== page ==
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Is it possible to power a USB Hub by plugging into one of the ports in the hub a USB Male to male cable, and the end plugged in another USB port of PC? Will the hub draw power this way?

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To clarify, will the hub draw power from the other PC port and distribute the power among the different ports in the hub? –  who manchu May 30 '13 at 21:24

2 Answers 2

No, That's not how USB hubs work. They are designed to pull power from the USB you plug into that came with the hub or from an alternate power source.

The wiring is done so that everything is technically wired to that 1 outgoing connection to the PC.

If you want the pinout of the USB wire see this site. (VCC is power)

The USB Pinout:
Pin  Name    Cable color     Description
1    VCC     Red             +5 VDC
2    D-      White           Data -
3    D+      Green           Data +
4    GND     Black           Ground
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ah but maybe if he can "split" the hard wired usb wire, I mean convert it into 2 sockets, then he could power the hub from 2 computers. –  barlop May 30 '13 at 21:45
    
I guess if he REALLY REALLY wanted to... –  Will.Beninger May 30 '13 at 21:48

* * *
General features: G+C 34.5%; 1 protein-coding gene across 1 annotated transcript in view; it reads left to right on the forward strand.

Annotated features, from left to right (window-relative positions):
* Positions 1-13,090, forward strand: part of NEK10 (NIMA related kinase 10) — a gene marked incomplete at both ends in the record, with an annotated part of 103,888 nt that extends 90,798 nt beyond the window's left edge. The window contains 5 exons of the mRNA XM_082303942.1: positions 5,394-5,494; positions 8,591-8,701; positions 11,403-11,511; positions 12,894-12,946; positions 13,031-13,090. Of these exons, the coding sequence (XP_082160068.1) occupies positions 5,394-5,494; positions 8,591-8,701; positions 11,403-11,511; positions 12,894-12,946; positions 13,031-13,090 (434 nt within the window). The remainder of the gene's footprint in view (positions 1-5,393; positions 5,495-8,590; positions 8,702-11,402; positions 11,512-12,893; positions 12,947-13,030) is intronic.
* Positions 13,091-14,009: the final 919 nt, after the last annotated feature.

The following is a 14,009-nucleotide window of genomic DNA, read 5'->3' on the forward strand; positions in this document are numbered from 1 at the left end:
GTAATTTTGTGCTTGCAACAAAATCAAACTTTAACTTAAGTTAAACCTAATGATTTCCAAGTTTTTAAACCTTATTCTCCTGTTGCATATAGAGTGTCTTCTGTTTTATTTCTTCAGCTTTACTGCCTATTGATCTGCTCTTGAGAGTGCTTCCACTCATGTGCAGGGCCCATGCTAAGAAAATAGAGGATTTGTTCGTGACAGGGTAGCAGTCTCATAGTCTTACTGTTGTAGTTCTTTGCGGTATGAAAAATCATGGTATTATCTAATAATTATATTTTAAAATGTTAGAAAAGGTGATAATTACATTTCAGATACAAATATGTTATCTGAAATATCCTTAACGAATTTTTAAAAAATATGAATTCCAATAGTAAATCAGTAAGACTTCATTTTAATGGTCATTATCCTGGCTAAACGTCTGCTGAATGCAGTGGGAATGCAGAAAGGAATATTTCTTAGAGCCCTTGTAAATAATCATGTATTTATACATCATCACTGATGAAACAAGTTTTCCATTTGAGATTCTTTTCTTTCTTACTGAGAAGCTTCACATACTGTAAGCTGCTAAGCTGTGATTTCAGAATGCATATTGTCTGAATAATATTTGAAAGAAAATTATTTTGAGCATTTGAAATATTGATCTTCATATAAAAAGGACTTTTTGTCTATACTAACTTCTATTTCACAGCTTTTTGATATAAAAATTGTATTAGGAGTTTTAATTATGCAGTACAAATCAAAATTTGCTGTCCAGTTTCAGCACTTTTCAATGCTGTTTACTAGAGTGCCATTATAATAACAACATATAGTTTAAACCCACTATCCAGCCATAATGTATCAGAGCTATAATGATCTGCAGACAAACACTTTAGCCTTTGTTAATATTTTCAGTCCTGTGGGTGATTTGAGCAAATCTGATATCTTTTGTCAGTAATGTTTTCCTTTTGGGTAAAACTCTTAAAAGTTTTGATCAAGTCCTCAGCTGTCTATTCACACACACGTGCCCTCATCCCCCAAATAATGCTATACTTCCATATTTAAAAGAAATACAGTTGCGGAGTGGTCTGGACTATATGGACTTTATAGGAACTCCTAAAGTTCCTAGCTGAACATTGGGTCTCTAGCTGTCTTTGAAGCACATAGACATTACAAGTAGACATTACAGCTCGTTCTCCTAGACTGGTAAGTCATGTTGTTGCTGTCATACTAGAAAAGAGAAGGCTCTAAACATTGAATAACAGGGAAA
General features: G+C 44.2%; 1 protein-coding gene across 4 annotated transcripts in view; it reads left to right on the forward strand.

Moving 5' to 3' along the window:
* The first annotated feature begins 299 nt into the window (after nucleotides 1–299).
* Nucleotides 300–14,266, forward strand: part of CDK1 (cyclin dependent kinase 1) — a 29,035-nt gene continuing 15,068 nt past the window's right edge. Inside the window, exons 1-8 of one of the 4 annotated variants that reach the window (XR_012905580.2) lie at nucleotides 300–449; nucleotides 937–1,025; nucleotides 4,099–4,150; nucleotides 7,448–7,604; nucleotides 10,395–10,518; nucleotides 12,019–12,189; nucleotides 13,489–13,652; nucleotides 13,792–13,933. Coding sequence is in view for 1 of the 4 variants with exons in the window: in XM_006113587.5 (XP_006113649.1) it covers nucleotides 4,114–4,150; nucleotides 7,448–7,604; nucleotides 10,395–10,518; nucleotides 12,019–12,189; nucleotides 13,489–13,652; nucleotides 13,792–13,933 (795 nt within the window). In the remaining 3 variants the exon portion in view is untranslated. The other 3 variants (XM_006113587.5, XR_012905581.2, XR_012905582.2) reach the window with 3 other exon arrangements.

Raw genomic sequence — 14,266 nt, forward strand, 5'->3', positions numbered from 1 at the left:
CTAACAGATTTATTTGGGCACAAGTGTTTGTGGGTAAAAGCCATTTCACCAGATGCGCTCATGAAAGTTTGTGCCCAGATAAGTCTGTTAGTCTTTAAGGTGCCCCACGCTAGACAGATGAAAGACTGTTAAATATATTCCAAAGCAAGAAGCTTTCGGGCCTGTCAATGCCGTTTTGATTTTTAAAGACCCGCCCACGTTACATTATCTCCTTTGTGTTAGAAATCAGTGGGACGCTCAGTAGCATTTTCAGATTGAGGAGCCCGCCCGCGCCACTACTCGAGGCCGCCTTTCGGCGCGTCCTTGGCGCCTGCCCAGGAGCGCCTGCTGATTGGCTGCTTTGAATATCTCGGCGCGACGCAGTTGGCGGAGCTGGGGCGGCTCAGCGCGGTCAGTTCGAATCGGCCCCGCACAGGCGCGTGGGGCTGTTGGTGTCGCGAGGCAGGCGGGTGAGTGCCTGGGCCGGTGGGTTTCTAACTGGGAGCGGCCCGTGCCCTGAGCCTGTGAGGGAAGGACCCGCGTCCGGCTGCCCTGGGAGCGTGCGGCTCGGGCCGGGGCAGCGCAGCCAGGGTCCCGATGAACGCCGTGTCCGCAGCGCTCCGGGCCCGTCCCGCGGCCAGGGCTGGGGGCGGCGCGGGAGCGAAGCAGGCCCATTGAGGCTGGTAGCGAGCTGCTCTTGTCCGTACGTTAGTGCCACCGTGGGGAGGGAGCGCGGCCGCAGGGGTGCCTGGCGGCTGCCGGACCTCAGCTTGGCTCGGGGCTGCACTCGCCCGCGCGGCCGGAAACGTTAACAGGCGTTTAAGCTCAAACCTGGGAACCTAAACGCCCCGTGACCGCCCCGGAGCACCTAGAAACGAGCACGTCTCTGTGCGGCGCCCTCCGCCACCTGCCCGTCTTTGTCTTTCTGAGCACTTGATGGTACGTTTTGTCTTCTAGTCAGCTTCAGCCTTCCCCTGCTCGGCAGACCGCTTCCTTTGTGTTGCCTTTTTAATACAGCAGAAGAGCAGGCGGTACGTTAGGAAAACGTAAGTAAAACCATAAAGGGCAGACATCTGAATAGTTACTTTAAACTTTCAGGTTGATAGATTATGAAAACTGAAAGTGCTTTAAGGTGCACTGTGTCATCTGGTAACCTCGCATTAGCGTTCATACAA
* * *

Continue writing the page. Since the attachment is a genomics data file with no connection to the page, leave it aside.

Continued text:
Is there anything like a "USB 3.0 Y (dual male A) to female A cable"? Can't seem to find it anywhere.. –  who manchu May 30 '13 at 22:02
    
Ya I really don't think so... Any time I see dual male USB cords it's for things like an external hard drive or something that needs more power –  Will.Beninger May 30 '13 at 23:17
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Found exactly what I was looking for. Theoretically it should be able to provide up to 1000mA to the all of the ports in the hub combined. http://amazon.com/gp/product/B007VUF1HY/ Hopefully it will provide atleast 500mA to one port (USB 3.0 portable hard drive <-> file transfers between multiple USB 3.0 sticks, all connected to the same hub) –  who manchu May 31 '13 at 0:35

I'm not sure about now, but few years ago it was common that USB controllers provided 300 mA (or 500 mA) of current for each pair of USB ports to share. It wasn't necessarily split equally, if you had one device that needed 50 mA and second one that needed 250 mA, they'd both work.

Let's assume that nowadays each port has guaranteed current of 300 mA. This isn't necessarily true, but it's the more optimistic option.

When you connect a (for example) 4-port hub, then you have 300 mA of current to split between 4 ports plus for the hub itself, as it consumeed some power too. That's about 60-70 mA per device, surely not sufficient for external hard drives just to give an example.

Theoretically you could power that hub from another port (or another controller, or even another PC), but it won't be much better: you'll have 600 mA to split between 4 ports. To be sure that every port gets its 300 mA you'd have to draw power from 4 ports, but your hub is connected to the fifth one and has only 4 ports, so it doesn't make much sense.

The entire thing about powered hubs is that they draw external power to boost your controller's ports.

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